In baseball, they call it the “seventh inning stretch.” In stories, it is called the middle of act 3.
Up to this point, your characters and your reader/audience have been on a roller coaster that’s been going higher and higher, in fits and starts. In the last part of the third act, the tension will rise up that final highest climb, and then plunge all the way to the bottom as the outcome of the story is determined.
As with a roller coaster, there is more of a thrill if you see that hill coming. So the middle of act 3 serves two purposes. First, to give your reader/audience a little breathing room, and second, to set them up for the emotional upheaval to come.
If two characters had argued or fought at the beginning of the act, a third character might tell them they can settle their differences later, but if they keep fighting now, everyone will lose the bigger fight. Realizing the truth of this, the two characters would calm down, let the adrenaline clear out of their systems, and then focus on the job at hand with the other party as reluctant allies.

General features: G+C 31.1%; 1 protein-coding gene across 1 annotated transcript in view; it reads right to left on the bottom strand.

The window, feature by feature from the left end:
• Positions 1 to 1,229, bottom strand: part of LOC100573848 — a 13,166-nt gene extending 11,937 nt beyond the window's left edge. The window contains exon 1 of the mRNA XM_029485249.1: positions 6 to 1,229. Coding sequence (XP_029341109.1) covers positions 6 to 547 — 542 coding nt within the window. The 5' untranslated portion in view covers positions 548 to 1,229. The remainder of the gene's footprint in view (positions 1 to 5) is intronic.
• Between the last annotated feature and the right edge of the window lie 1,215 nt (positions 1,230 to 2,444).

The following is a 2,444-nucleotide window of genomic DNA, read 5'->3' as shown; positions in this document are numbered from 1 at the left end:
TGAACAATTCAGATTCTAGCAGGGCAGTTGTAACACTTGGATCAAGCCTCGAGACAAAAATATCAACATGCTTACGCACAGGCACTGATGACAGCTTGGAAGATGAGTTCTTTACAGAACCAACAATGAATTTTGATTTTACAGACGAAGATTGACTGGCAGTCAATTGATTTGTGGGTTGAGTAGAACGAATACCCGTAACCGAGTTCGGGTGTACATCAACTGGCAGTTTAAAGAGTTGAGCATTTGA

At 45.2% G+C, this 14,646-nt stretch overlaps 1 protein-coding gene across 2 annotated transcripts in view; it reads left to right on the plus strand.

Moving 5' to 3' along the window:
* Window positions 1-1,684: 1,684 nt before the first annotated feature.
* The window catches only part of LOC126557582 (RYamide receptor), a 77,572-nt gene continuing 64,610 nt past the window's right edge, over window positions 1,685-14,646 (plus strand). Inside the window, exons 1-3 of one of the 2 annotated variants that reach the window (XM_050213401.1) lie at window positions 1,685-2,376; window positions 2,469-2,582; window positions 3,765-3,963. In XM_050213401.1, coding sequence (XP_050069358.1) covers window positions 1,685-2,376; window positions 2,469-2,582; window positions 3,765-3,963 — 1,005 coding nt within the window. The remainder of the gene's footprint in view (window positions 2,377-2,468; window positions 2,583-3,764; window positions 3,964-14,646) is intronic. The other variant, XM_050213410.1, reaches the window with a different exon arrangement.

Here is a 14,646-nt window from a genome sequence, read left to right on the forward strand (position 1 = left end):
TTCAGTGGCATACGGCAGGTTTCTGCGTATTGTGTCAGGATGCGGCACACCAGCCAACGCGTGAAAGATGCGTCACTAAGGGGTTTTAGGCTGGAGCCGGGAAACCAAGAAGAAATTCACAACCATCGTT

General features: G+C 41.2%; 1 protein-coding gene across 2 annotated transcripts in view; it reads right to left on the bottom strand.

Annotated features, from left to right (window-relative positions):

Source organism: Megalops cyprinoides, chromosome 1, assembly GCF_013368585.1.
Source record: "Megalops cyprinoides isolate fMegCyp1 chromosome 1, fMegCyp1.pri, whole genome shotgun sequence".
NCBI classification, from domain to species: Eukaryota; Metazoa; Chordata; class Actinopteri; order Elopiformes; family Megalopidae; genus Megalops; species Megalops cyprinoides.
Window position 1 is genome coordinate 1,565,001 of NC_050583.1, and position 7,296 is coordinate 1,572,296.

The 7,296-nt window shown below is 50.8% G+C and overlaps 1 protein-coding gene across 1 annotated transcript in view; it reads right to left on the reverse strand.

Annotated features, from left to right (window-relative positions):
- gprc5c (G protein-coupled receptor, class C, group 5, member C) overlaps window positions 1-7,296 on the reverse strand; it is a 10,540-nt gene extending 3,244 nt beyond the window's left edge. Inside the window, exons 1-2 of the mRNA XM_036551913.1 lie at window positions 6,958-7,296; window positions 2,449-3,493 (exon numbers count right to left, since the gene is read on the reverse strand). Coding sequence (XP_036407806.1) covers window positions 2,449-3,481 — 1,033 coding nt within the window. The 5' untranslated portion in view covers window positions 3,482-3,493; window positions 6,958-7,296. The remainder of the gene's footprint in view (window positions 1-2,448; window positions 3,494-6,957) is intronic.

In Volleyball, there is the set-up and the spike. The end of act three is the spike, but the middle is the set-up. No matter how much of a slam-bang finish you have planned for your story, it will mean nothing without the right set-up.
So, consider what you have coming, consider where you’ve been, then use the middle of act 3 to refocus your characters on the overall goal, rather than on each other.